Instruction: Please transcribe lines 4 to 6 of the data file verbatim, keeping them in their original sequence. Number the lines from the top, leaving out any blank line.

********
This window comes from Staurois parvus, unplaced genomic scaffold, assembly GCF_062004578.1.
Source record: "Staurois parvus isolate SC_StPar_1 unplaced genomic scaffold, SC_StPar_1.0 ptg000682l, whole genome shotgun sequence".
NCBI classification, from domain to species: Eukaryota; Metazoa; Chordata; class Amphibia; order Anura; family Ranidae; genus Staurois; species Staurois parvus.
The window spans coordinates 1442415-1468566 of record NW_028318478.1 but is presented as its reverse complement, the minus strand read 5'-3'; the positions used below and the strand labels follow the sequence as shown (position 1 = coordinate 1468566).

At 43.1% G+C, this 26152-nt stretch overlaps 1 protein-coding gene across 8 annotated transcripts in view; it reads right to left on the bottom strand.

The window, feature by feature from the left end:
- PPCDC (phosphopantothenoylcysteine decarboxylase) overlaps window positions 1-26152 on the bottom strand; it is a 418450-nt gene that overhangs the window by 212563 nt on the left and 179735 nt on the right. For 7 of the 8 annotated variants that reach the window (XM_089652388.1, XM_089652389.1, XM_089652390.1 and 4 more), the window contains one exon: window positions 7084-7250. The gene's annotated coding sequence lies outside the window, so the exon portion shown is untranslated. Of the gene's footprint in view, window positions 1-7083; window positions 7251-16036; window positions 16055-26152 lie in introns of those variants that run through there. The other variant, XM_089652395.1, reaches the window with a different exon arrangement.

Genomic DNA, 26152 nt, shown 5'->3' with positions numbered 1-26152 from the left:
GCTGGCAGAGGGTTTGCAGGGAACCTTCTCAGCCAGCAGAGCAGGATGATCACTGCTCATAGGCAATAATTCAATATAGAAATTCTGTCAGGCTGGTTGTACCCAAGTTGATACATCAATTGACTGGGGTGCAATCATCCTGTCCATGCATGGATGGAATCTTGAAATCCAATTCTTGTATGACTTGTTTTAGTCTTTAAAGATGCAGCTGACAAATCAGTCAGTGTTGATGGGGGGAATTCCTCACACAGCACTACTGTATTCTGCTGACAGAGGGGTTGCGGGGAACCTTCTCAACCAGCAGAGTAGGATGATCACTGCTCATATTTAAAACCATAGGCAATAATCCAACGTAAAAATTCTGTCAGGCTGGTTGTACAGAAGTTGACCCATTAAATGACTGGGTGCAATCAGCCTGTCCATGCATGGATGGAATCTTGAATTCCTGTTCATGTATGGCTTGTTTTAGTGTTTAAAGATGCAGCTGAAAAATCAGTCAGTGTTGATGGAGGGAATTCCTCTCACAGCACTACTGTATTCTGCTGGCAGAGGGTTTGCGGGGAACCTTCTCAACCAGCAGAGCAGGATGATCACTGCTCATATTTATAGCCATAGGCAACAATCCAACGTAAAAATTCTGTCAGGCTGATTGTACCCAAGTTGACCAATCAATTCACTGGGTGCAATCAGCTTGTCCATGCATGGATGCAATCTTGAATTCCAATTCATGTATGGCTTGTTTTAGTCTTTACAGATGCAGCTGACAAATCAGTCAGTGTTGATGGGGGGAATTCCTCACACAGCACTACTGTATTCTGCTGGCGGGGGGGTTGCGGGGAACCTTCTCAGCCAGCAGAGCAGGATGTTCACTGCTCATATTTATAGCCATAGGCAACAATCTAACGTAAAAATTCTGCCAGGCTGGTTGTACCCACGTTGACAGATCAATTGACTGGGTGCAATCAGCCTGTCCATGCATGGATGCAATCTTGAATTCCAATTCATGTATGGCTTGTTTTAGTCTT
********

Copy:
The window spans coordinates 1442415-1468566 of record NW_028318478.1 but is presented as its reverse complement, the minus strand read 5'-3'; the positions used below and the strand labels follow the sequence as shown (position 1 = coordinate 1468566).

At 43.1% G+C, this 26152-nt stretch overlaps 1 protein-coding gene across 8 annotated transcripts in view; it reads right to left on the bottom strand.

The window, feature by feature from the left end: